rocknbil - 3:41 pm on Sep 14, 2010 (gmt 0)
Correct, numeric lookups will **always** be faster, but when dealing with large record sets you need to normalize your database tables.
The problem, or at least a large part of it, is your tables aren't normalized. Look at this section:
Wow. :-) First, does every record have all these values complete or are a lot of them empty? Will many of these records have the exact same value in the same fields? What I'm getting at is this table can be made narrower by parting this off as two other tables and joining on them only when needed.
Field Type Null Key Default Extra
ListingID bigint(15) NO PRI NULL auto_increment
State_Abbrev varchar(5) NO NULL
(Region fields removed ...)
id int(11) |ListingID bigint(15) | regionID int(11)
So now you have a long list of numeric values to query. Numeric queries will always be lightspeed faster than text queries.
Next you have the actual regions table.
id int(11) | regionName varchar(50) | region_slug varchar(50)
(or maybe RegionName and region_slug are the same thing, only one needed, better yet.)
A typical select might be
select Listings.*,Regions.RegionName,Regions.region_slug from Listings,listingRegions,Regions where Listings.ListingID=listingRegions.ListingID and listingRegions.RegionID=Regions.id
- You will only have as many region records in listingRegions as you need for each listing, no overhead.
- The number of regions for each listing are unlimited, but can be as few as one. You are no longer limited to 14 regions.
- Your Regions table can grow as you need it, it can have five regions or five million.
- When you build your select lists in forms for regions, you no longer have to edit select lists, you just pull the values dynamically directly from the Regions table.
- Caveat: Currently when someone is adding a listing, do they enter a textual value or select from a list? If they are entering text values, this plays hell on your searches - UperWest Side, Upper West Side, and upper westside will all be different values and will never match in a user-entered search. The previous approach will eliminate that, and, it will be faster. Instead of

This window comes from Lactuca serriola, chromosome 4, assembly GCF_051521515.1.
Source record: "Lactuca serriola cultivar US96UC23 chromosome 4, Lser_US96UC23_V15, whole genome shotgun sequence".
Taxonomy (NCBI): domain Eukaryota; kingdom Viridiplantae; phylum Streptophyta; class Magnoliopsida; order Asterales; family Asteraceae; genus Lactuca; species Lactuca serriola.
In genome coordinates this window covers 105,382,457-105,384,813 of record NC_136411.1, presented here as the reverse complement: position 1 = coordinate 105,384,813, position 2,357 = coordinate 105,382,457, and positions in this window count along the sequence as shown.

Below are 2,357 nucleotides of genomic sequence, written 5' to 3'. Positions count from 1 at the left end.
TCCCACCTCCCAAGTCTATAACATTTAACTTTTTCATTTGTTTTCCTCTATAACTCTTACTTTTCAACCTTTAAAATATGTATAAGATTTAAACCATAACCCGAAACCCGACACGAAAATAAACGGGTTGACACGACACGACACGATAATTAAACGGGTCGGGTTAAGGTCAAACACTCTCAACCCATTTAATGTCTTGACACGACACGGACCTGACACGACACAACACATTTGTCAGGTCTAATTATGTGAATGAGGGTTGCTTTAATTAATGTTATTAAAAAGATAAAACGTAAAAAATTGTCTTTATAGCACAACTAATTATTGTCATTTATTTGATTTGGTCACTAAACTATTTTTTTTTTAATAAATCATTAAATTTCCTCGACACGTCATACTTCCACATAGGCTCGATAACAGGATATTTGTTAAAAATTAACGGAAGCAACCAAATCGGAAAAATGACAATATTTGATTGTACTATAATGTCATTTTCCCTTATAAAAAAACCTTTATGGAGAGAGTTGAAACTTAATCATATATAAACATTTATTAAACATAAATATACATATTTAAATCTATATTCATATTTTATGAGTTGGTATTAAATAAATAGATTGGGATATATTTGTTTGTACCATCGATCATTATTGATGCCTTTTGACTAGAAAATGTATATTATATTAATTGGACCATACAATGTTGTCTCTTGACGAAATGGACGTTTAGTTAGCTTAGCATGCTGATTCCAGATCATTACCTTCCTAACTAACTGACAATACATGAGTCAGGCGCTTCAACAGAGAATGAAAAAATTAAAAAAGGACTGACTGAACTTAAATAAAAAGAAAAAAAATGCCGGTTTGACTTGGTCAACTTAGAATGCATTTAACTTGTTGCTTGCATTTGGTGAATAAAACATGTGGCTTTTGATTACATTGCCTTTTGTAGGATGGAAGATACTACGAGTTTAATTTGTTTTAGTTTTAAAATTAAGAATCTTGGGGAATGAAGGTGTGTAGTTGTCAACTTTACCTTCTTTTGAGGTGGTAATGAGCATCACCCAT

.... where region='Upper West Side'
.... where region='1234'
Again eliminating a textual query. You don't even need to use the join in a user search - just query the value, then query the region table when they click for details.
Anywhere you can eliminate a text value for a numeric value, you should. Another example:
State_Abbrev varchar(5) NO NULL
If these are U.S. states, you only need two characters - another optimization, make your fields only as wide as you need them. Better yet, build a states table
id int(11) |abbrev char(2) |full_name varchar(20)
then in your listings table,
State int(3) NO NULL
And you have another join - PLUS - you have the choice of selection the abbreviated or full name depending on the context. Same is true of countries, if you use them. This makes your queries more complex, but as your database grows you will be glad you did.
Try a search in Google for normalization site:webmasterworld.com for many more helpful threads around here.